I think the big problem regarding the length of the race has a great deal to do with the less than stellar television broadcasts. It used to be that when the race was to start at 1pm that was when you tuned in. What did you see? You saw an invocation, followed by the National Anthem the drivers were ordered to start their engines and the field was rolling. I seem to recall tuning in at 1pm on a Sunday afternoon to catch the green flag waving. This is a big contrast to what happens now. Everyone tunes it at 1pm to find a bunch of people that are so proud of themselves and their opinions about what is about to happen at the track. Then we have a bunch of stories that are so boring that it is nearly impossible to stay tuned. I have noticed that most of these stories are designed to make viewers change their minds about a particular driver by showing how he really is just a nice guy and it is just unfair the way fans perceive them.(yes most of them lately are about Kyle Busch). We are subjected to a race review from the week before that is covered like a Presidential Debate. Finally about 2:30pm the green flag drops. I imagine by this time many viewers will be well into the 2nd quarter of football, just finishing up the popcorn to enjoy while watching the rest of Men in Black on TBS or just asleep in the easy chair. I personally have found myself out in the garage figuring that without racing on I may as well get something done. What makes it so laughable to me is that DW has copyrighted "boogity, boogity, boogity". To me that is a symbol of why people are not watching.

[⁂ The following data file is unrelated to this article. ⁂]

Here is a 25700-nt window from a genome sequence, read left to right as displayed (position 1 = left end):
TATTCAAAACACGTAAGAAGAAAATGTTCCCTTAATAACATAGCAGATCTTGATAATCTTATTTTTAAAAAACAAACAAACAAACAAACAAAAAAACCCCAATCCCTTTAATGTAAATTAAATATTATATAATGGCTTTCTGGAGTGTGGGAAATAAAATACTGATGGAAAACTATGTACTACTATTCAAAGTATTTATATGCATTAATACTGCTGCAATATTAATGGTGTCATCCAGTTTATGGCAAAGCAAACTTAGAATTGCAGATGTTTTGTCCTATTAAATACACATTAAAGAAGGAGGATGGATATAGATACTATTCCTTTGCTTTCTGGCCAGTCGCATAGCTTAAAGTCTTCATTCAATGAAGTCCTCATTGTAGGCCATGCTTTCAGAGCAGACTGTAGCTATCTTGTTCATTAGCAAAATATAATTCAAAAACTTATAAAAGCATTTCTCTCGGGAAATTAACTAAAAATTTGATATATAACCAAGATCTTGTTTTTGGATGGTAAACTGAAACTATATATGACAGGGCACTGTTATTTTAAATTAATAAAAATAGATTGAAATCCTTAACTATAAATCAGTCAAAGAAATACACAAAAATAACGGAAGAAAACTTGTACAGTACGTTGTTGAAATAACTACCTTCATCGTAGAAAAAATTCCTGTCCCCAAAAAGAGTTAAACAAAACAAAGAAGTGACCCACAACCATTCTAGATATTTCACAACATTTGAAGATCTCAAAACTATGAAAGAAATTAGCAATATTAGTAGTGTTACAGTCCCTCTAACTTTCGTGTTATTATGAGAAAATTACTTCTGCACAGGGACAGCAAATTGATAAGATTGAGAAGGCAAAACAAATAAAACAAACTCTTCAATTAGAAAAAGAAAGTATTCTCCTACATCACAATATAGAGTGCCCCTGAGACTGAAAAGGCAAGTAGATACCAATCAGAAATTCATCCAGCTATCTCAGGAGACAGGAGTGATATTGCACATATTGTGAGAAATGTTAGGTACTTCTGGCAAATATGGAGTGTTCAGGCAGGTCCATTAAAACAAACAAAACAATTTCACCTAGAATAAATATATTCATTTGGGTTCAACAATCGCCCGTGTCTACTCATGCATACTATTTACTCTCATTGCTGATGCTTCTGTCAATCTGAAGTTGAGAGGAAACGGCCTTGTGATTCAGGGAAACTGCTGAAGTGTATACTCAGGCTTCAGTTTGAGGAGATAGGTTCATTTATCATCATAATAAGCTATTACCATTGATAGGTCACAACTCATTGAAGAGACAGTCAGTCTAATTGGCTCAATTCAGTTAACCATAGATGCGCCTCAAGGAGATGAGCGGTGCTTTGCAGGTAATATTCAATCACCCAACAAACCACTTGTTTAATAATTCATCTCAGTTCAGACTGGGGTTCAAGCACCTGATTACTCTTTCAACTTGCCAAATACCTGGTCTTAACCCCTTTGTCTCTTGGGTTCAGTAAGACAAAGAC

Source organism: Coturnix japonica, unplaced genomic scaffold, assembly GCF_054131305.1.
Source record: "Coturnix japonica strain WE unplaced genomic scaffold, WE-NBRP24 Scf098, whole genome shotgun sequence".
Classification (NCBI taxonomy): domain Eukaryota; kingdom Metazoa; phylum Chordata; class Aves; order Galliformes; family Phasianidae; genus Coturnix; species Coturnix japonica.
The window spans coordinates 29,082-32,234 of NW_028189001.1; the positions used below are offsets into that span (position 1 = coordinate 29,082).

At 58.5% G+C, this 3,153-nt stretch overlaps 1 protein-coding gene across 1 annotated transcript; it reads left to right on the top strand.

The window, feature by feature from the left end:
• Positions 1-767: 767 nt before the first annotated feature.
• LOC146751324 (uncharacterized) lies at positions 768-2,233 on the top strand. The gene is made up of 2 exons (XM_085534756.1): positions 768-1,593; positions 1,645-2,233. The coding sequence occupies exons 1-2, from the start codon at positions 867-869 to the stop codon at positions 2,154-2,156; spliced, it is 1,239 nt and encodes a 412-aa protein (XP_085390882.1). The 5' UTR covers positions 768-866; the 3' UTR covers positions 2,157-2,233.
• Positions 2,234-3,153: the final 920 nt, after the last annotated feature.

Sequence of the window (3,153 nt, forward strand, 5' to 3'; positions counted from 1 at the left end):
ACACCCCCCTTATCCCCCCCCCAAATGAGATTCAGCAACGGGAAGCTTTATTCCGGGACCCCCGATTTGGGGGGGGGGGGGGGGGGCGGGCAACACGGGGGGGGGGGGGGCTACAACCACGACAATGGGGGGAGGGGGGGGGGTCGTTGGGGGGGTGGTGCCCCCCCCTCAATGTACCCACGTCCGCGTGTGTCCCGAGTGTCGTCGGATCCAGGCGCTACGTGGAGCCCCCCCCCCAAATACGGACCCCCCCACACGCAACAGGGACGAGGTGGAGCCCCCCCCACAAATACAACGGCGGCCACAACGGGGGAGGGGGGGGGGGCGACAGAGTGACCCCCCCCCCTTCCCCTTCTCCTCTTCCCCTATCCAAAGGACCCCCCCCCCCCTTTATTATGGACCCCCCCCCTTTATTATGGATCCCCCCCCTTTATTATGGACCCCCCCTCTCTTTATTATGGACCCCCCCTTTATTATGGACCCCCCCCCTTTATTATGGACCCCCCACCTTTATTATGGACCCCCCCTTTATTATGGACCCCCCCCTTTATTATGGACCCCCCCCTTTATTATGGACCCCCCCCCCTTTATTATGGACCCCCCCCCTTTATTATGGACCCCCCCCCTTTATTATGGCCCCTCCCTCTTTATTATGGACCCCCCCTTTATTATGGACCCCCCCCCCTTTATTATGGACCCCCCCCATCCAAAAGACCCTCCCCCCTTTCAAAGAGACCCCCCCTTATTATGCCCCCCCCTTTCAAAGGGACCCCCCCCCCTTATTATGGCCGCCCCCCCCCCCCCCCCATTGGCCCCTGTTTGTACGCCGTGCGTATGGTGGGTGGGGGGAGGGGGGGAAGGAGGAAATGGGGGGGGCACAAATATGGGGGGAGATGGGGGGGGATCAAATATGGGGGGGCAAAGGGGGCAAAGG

Try watching this weekend for a good shot of those empty stands on the television. They are nearly impossible to see as the broadcast does all it can to not show them. I have not been to race in several years since it is way out of my budget.